There have been attempts to set up an NIH-like program in a few medical schools; NIH-like in terms of the program we’re talking about in the ‘50s, ‘60s, and ‘70s, with mixed success. I was once a consultant to the Board of Trustees of the Mayo Clinic, and the Mayo Clinic-- this was 15 or 20 years ago-- was having an internal debate about whether physicians, after they finished their clinical training, should next work in the basic science departments at Mayo or in the clinical departments. Each spoke strongly about the importance of their places as training for the physicians to do academic work. And I think even though I was invited there to be a spokesman for having physicians go into the basic science departments, the clinical departments basically won. They do not particularly encourage physicians to go into the basic science departments but rather encourage them to continue in the clinical departments and seek help from basic science departments if that is necessary.
I think that, except for the M.D.-Ph.D. programs, I don’t know that there has been a program designed to emulate what goes on here. And now it’s even largely extinct here. I mean, I hear very often complaints from very major basic scientists here, like Gary Felsenfeld and David Davies, that they haven’t seen a physician investigator in five or 10 years, and now that it’s very hard for the basic scientists to get such, especially American physicians. Sometimes medical graduates from abroad, who are not necessarily physicians but have a nominal M.D. degree, opt to go to any place where they can get a postdoctoral fellowship,. But for those who are really trained deeply in medicine and want to pursue an academic medical career, it’s rare for them to now work in a basic science laboratory for a few years. It may be in part because there are more relatively basic laboratories in the clinical department, so they have options that weren’t available 30 years ago or 40 years ago.
But I still think there’s now an increasing dichotomy between those who are trained and opt to do clinical, that is work in a clinical department, and those who want to do basic research. Even physicians who have the M.D.-Ph.D. now, I think, unfortunately, when it comes to pursuing an academic career, opt to do it entirely in the basic science department, and not make use of their training to do anything that’s clinically related. The dichotomy that is occurring, is not necessarily dividing over whether or not one has an M.D., but whether or not one works in a basic science department or a clinical department. There’s less going back and forth than there was at the height of the NIH program 30 years ago.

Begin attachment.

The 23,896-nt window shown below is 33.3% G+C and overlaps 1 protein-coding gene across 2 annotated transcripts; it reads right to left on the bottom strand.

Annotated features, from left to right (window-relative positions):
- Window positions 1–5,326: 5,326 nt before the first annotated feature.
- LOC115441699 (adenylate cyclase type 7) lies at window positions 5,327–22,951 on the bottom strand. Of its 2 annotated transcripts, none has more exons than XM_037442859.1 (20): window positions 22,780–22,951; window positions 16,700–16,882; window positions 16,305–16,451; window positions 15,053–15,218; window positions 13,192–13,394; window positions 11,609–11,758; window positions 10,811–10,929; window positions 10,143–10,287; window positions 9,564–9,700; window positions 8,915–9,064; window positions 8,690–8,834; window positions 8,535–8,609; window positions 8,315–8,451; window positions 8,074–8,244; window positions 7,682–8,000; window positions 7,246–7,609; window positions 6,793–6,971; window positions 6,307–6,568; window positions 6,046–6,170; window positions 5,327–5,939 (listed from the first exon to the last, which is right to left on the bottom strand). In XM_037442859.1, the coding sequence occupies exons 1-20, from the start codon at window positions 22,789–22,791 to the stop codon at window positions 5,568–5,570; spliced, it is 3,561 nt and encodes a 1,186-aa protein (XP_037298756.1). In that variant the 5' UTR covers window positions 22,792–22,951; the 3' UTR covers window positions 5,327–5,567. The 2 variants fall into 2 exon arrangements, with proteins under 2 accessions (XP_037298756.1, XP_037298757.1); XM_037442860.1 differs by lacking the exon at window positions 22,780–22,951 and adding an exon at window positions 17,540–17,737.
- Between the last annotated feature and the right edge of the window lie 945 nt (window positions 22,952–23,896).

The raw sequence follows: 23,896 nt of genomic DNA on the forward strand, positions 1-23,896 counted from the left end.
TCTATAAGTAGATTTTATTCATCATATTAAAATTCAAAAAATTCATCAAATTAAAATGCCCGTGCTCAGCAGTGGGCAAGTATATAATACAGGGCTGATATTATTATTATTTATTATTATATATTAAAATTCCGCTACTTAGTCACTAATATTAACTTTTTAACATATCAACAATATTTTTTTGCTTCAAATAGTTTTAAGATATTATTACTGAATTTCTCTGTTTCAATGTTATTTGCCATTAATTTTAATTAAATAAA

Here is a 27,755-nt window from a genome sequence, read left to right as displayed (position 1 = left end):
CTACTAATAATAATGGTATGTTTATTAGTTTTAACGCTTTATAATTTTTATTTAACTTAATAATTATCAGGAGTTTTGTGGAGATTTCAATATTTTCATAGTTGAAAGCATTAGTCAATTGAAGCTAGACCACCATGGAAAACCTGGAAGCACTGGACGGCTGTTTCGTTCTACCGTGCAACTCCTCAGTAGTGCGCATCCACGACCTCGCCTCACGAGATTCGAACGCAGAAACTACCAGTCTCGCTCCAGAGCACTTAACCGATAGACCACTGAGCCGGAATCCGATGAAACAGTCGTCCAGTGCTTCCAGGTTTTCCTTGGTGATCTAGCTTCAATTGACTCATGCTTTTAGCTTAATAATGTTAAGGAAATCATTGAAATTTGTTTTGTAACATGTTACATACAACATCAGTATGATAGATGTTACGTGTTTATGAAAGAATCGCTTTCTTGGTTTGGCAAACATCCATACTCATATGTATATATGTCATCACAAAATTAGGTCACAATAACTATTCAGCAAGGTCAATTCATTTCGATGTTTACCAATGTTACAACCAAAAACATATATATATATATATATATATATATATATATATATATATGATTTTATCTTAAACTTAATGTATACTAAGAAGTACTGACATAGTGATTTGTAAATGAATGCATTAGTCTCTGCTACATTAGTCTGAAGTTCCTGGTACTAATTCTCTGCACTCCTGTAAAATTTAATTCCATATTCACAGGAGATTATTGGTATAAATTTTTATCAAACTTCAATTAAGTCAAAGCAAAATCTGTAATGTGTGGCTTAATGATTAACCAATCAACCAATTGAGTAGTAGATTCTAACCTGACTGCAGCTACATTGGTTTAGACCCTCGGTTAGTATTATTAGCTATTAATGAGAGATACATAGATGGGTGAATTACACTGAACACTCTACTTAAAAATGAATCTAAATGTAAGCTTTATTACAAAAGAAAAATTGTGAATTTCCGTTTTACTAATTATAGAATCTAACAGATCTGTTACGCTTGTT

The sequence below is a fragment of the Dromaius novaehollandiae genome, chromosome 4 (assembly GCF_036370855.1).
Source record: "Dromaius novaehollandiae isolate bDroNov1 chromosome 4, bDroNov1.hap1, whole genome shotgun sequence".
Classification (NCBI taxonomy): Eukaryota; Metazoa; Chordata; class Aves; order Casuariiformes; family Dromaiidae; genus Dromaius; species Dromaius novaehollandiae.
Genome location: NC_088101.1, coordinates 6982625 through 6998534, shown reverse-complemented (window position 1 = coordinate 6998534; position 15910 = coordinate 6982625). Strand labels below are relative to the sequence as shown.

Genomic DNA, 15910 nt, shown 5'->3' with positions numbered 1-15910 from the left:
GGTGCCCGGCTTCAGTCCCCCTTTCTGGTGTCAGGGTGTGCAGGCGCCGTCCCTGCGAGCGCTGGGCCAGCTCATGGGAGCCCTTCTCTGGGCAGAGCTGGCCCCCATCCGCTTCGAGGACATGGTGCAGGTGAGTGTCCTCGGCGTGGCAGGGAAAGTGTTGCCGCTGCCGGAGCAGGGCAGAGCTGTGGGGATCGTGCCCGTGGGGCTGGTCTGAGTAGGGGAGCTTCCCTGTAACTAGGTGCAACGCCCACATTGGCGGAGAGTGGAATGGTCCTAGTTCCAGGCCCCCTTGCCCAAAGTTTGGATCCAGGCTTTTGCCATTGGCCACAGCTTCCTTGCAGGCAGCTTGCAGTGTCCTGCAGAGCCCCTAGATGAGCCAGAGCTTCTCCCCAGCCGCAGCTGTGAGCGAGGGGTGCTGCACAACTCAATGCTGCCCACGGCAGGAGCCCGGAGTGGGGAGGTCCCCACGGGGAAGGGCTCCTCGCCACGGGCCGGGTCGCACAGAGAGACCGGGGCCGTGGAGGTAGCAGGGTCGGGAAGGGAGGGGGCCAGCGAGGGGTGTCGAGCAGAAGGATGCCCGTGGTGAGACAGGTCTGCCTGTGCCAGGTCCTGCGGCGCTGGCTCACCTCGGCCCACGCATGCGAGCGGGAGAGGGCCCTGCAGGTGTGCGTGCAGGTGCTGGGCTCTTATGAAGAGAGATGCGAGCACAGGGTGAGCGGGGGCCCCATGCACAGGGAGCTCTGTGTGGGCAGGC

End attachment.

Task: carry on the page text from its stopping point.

Khot: How do you think the ATP has changed, if at all, the reputation of NIH?
AS: Well, I think it had a tremendously beneficial effect on the intramural program being recognized, and for the period from 1975 to 1985 or ‘90, practically every leader in medical school programs had spent time training at NIH and so they knew about it. I think now that has been less true in the last 10 or 20 years, and so there’s a new generation arising of leadership who’ve not themselves had experience at NIH. But I think the training program became widely known, caused more good people to come to NIH, had many beneficial effects on the program here.
Khot: In your opinion, what has been the long-term effect of the ATP alumni on the academic world and scientific research?
AS: As I just said, it’s been very positive and has brought the message from here throughout the country. But I think that the times are changing rapidly now, and I think a lot of the lessons and trends that were started then are crumbling now for reasons of economics and various other constraints. I mean, the most important lesson is that you could weld basic and clinical sciences together, and I think that trend, which was very strong in the ‘70s and ‘80s, is crumbling now.
Khot: Do you think that is due to the fact that the technology required to do biomedical research has become so sophisticated, many existing clinical research training programs cannot accommodate this need?
AS: Yes. I think this is due to several things. One is that the equipment like NMR, EPR, and some of the other things I mentioned, is expensive. However, for better or worse, it’s now believed that studying gene expression and doing knockout mouse studies is the end-all of clinical research, and that can only be done in major facilities. In addition,, for a whole variety of reasons, more explicit patient-oriented research is not valued as much. And so the dollars and emphasis are going towards things like working with genetically modified mice, which can only be done in a limited number of places, and so the places where research is being done is shrinking. Now it’s almost all on the East Coast or West Coast and a few institutions in the central part of the country, in Michigan, Chicago, St. Louis, but it’s getting harder and harder for this kind of research to be done in a great majority of institutions, institutions which were, I think, much more viable as contributors to research, the clinical research enterprise, 20 or 30 years ago.
Khot: In an article about the fate of the clinical investigator, Dr. Goldstein and Dr. Brown described a phenomenon in which scientists transition from patient-oriented research to disease-oriented research over their careers. In many of my interviews with alumni, they have seen how the clinical training they received at NIH provided the inspiration for the basic research they pursued later in their career. Can you comment on that?